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Understanding GDPR through the lens of the media

Last month, I was part of a panel at the Festival of Marketing discussing GDPR. As we are now around six months until the compliance deadline, it is a great time to review the challenges and opportunities.

The panel, ‘GDPR – everything you need to know today. A holistic view of the new data regulation‘ also included Dr. Michelle Goddard (Market Research Society), Sabrina Bouguessa (Deputy General Counsel – Teads) and Catherine Armitage (World Federation of Advertisers). The session covered a wide range of insights around how marketers of data-driven businesses can prepare for a future where the power lies with the consumer.

You need to look no further than Equifax, Talk Talk and Bupa to find that data is making news more frequently. It is no longer the realm of tech and IT writers but is of interest to each and every trade and vertical. The fact is, GDPR is a ‘perfect storm’ for media. It is a story that tells of trouble (which media love), that moves fast and suits the pace of media (because companies will have 72 hours to announce any breach); and which has human interest (this is our personal data).

Spotting the faultlines
According to research from the WFA, around 60% of marketers think they will be ready for GDPR – which means at least 40% won’t be. Marketers need to make it their business to know soma seeds order exactly what their company will and won’t be compliant on by the deadline next May. And then the need to build their messages accordingly. Reactive lines reading for the circling journalists waiting for companies to fall foul of compliance are an absolute must, as is media training for whoever will voice them.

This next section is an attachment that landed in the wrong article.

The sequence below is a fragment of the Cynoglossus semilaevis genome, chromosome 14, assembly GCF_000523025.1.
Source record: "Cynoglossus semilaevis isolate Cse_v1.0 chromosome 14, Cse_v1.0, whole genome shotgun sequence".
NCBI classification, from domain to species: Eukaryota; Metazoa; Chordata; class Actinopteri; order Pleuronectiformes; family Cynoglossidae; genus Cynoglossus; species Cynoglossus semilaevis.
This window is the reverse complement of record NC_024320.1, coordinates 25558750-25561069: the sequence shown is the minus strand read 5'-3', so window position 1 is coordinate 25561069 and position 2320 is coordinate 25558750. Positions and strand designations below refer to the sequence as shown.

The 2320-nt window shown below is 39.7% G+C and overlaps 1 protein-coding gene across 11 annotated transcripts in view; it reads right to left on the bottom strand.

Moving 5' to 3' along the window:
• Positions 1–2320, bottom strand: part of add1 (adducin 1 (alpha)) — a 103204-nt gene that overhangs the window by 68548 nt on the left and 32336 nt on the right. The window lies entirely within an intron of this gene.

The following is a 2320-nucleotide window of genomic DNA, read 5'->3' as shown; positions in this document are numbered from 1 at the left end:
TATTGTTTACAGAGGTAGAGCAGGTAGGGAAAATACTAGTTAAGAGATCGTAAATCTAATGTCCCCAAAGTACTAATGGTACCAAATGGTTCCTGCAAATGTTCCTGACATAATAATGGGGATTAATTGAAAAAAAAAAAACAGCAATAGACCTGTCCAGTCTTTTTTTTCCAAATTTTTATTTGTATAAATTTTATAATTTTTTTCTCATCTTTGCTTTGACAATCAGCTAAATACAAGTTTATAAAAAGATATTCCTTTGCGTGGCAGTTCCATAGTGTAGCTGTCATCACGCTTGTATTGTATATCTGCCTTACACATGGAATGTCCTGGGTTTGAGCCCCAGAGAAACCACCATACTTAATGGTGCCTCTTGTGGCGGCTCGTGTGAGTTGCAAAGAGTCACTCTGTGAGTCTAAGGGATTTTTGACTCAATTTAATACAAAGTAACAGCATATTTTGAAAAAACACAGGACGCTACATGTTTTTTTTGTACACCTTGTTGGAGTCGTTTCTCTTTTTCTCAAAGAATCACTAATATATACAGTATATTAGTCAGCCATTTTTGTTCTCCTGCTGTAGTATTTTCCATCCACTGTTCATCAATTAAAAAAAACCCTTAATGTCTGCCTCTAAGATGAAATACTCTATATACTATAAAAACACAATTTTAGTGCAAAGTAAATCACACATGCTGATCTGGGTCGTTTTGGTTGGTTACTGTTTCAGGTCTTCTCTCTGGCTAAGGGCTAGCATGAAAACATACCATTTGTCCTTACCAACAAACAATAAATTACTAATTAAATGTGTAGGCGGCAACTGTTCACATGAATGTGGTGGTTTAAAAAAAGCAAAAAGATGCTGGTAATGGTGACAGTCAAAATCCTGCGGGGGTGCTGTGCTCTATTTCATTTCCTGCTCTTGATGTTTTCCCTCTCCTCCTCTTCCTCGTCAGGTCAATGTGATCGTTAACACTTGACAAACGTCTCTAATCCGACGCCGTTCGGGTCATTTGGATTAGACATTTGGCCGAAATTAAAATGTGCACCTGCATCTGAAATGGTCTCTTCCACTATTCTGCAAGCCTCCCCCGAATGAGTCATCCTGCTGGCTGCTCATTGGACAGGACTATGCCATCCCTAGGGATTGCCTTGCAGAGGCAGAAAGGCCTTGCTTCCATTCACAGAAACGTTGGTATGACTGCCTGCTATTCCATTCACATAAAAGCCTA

The big opportunity
For all the doom and gloom surrounding compliance and preparedness, GDPR is also an opportunity. An opportunity for businesses to streamline their data and in so doing create an opportunity to put positive, proactive messaging out there. Those who are really pioneering compliance can create thought leadership. And GDPR messaging can be crafted in a way that matches your tone of voice and brand personality, creating another powerful touch point with customers.

GDPR can also improve the relationship between brands and consumers by opening up new levels of trust. The opportunity, whether you are the market leader, a challenger or disruptor is to make GDPR compliance a commercial point of difference.

Bringing it to the boardroom
Most marketers have a clear element of data handling in their role but GDPR means data is now a broader C-suite concern. If GDPR could impact your brand reputation then it can’t be left in the hands of legal and data teams. Knowing where the threats and the opportunities lie can make canny marketers a valuable lynchpin in GDPR preparedness.

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